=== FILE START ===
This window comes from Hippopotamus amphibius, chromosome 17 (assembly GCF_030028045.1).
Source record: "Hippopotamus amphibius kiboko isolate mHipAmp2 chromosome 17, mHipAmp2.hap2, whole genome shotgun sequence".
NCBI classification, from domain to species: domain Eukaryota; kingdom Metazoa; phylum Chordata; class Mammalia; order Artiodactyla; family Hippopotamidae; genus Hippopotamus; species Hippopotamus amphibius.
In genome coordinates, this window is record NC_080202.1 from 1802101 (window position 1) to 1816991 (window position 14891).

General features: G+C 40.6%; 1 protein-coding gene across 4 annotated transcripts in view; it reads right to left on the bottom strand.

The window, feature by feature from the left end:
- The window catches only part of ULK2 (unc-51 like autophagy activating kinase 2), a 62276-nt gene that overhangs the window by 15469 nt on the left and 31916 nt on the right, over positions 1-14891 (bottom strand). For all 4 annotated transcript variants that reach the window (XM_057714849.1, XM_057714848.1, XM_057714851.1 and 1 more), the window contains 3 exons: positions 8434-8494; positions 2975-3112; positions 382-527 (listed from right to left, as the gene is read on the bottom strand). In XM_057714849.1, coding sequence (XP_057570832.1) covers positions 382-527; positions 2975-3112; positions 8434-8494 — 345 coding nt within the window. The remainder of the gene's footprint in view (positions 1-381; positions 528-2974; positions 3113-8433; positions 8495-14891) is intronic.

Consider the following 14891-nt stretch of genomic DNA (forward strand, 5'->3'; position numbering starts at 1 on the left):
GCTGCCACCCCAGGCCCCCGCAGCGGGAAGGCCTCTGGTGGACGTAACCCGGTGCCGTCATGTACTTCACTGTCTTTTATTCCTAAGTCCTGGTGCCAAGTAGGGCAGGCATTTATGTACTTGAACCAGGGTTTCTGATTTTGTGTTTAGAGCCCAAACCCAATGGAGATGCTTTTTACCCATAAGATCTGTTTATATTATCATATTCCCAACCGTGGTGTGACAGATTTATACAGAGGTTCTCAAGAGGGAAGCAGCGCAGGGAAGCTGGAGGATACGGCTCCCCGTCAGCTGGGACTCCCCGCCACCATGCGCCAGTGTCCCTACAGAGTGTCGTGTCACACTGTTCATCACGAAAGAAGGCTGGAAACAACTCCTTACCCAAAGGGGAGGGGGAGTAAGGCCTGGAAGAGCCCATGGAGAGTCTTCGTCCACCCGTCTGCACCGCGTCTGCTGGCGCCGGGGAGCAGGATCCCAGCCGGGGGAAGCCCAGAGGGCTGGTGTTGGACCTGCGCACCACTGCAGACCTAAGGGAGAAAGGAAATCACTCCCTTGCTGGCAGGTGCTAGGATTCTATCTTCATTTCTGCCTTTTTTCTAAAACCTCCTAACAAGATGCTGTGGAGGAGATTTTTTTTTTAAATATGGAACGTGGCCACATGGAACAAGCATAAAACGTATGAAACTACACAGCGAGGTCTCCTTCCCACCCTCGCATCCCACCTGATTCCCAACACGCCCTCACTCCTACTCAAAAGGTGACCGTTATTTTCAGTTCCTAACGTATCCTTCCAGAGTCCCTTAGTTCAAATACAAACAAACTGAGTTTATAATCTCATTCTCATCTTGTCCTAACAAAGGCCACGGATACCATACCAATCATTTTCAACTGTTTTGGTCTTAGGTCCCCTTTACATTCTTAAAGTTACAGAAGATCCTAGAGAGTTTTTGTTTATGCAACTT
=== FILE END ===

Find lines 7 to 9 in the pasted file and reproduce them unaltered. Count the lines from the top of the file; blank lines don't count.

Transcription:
- The window catches only part of ULK2 (unc-51 like autophagy activating kinase 2), a 62276-nt gene that overhangs the window by 15469 nt on the left and 31916 nt on the right, over positions 1-14891 (bottom strand). For all 4 annotated transcript variants that reach the window (XM_057714849.1, XM_057714848.1, XM_057714851.1 and 1 more), the window contains 3 exons: positions 8434-8494; positions 2975-3112; positions 382-527 (listed from right to left, as the gene is read on the bottom strand). In XM_057714849.1, coding sequence (XP_057570832.1) covers positions 382-527; positions 2975-3112; positions 8434-8494 — 345 coding nt within the window. The remainder of the gene's footprint in view (positions 1-381; positions 528-2974; positions 3113-8433; positions 8495-14891) is intronic.

Consider the following 14891-nt stretch of genomic DNA (forward strand, 5'->3'; position numbering starts at 1 on the left):
GCTGCCACCCCAGGCCCCCGCAGCGGGAAGGCCTCTGGTGGACGTAACCCGGTGCCGTCATGTACTTCACTGTCTTTTATTCCTAAGTCCTGGTGCCAAGTAGGGCAGGCATTTATGTACTTGAACCAGGGTTTCTGATTTTGTGTTTAGAGCCCAAACCCAATGGAGATGCTTTTTACCCATAAGATCTGTTTATATTATCATATTCCCAACCGTGGTGTGACAGATTTATACAGAGGTTCTCAAGAGGGAAGCAGCGCAGGGAAGCTGGAGGATACGGCTCCCCGTCAGCTGGGACTCCCCGCCACCATGCGCCAGTGTCCCTACAGAGTGTCGTGTCACACTGTTCATCACGAAAGAAGGCTGGAAACAACTCCTTACCCAAAGGGGAGGGGGAGTAAGGCCTGGAAGAGCCCATGGAGAGTCTTCGTCCACCCGTCTGCACCGCGTCTGCTGGCGCCGGGGAGCAGGATCCCAGCCGGGGGAAGCCCAGAGGGCTGGTGTTGGACCTGCGCACCACTGCAGACCTAAGGGAGAAAGGAAATCACTCCCTTGCTGGCAGGTGCTAGGATTCTATCTTCATTTCTGCCTTTTTTCTAAAACCTCCTAACAAGATGCTGTGGAGGAGATTTTTTTTTTAAATATGGAACGTGGCCACATGGAACAAGCATAAAACGTATGAAACTACACAGCGAGGTCTCCTTCCCACCCTCGCATCCCACCTGATTCCCAACACGCCCTCACTCCTACTCAAAAGGTGACCGTTATTTTCAGTTCCTAACGTATCCTTCCAGAGTCCCTTAGTTCAAATACAAACAAACTGAGTTTATAATCTCATTCTCATCTTGTCCTAACAAAGGCCACGGATACCATACCAATCATTTTCAACTGTTTTGGTCTTAGGTCCCCTTTACATTCTTAAAGTTACAGAAGATCCTAGAGAGTTTTTGTTTATGCAACTT